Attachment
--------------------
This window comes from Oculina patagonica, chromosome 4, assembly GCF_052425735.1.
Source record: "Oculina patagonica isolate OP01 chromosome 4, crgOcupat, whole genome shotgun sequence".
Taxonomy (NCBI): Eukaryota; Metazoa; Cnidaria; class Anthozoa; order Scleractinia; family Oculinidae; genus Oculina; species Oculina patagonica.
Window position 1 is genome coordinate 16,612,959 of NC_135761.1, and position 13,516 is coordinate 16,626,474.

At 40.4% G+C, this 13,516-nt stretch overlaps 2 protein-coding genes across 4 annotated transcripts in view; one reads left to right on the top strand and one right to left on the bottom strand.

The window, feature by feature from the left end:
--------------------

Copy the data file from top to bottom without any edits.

This window comes from Oculina patagonica, chromosome 4, assembly GCF_052425735.1.
Source record: "Oculina patagonica isolate OP01 chromosome 4, crgOcupat, whole genome shotgun sequence".
Taxonomy (NCBI): Eukaryota; Metazoa; Cnidaria; class Anthozoa; order Scleractinia; family Oculinidae; genus Oculina; species Oculina patagonica.
Window position 1 is genome coordinate 16,612,959 of NC_135761.1, and position 13,516 is coordinate 16,626,474.

At 40.4% G+C, this 13,516-nt stretch overlaps 2 protein-coding genes across 4 annotated transcripts in view; one reads left to right on the top strand and one right to left on the bottom strand.

The window, feature by feature from the left end: